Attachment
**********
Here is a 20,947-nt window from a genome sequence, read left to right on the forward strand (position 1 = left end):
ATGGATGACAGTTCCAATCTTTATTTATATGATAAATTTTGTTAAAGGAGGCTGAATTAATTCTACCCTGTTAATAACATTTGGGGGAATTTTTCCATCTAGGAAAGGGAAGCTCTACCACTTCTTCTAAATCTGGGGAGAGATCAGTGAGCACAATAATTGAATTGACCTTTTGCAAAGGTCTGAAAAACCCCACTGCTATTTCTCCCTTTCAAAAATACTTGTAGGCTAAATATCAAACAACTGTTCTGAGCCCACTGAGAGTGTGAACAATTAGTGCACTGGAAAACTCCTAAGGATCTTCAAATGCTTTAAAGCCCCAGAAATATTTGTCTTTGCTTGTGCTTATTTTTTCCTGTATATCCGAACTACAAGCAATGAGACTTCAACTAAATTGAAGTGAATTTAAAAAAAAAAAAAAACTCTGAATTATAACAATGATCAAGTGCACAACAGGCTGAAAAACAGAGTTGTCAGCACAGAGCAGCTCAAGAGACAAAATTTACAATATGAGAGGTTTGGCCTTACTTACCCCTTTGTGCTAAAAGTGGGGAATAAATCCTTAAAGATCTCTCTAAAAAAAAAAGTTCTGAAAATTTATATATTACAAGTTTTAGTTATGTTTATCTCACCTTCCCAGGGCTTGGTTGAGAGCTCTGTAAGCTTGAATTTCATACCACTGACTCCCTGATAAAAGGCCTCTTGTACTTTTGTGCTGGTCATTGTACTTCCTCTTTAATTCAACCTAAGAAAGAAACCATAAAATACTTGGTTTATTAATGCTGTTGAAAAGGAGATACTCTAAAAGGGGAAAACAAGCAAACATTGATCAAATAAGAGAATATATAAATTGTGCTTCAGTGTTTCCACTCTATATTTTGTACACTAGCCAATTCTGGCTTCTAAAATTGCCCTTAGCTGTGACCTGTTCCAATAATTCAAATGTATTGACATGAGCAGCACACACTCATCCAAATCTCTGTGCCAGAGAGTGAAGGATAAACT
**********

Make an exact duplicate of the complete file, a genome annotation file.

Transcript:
Here is a 20,947-nt window from a genome sequence, read left to right on the forward strand (position 1 = left end):
ATGGATGACAGTTCCAATCTTTATTTATATGATAAATTTTGTTAAAGGAGGCTGAATTAATTCTACCCTGTTAATAACATTTGGGGGAATTTTTCCATCTAGGAAAGGGAAGCTCTACCACTTCTTCTAAATCTGGGGAGAGATCAGTGAGCACAATAATTGAATTGACCTTTTGCAAAGGTCTGAAAAACCCCACTGCTATTTCTCCCTTTCAAAAATACTTGTAGGCTAAATATCAAACAACTGTTCTGAGCCCACTGAGAGTGTGAACAATTAGTGCACTGGAAAACTCCTAAGGATCTTCAAATGCTTTAAAGCCCCAGAAATATTTGTCTTTGCTTGTGCTTATTTTTTCCTGTATATCCGAACTACAAGCAATGAGACTTCAACTAAATTGAAGTGAATTTAAAAAAAAAAAAAAACTCTGAATTATAACAATGATCAAGTGCACAACAGGCTGAAAAACAGAGTTGTCAGCACAGAGCAGCTCAAGAGACAAAATTTACAATATGAGAGGTTTGGCCTTACTTACCCCTTTGTGCTAAAAGTGGGGAATAAATCCTTAAAGATCTCTCTAAAAAAAAAAGTTCTGAAAATTTATATATTACAAGTTTTAGTTATGTTTATCTCACCTTCCCAGGGCTTGGTTGAGAGCTCTGTAAGCTTGAATTTCATACCACTGACTCCCTGATAAAAGGCCTCTTGTACTTTTGTGCTGGTCATTGTACTTCCTCTTTAATTCAACCTAAGAAAGAAACCATAAAATACTTGGTTTATTAATGCTGTTGAAAAGGAGATACTCTAAAAGGGGAAAACAAGCAAACATTGATCAAATAAGAGAATATATAAATTGTGCTTCAGTGTTTCCACTCTATATTTTGTACACTAGCCAATTCTGGCTTCTAAAATTGCCCTTAGCTGTGACCTGTTCCAATAATTCAAATGTATTGACATGAGCAGCACACACTCATCCAAATCTCTGTGCCAGAGAGTGAAGGATAAACT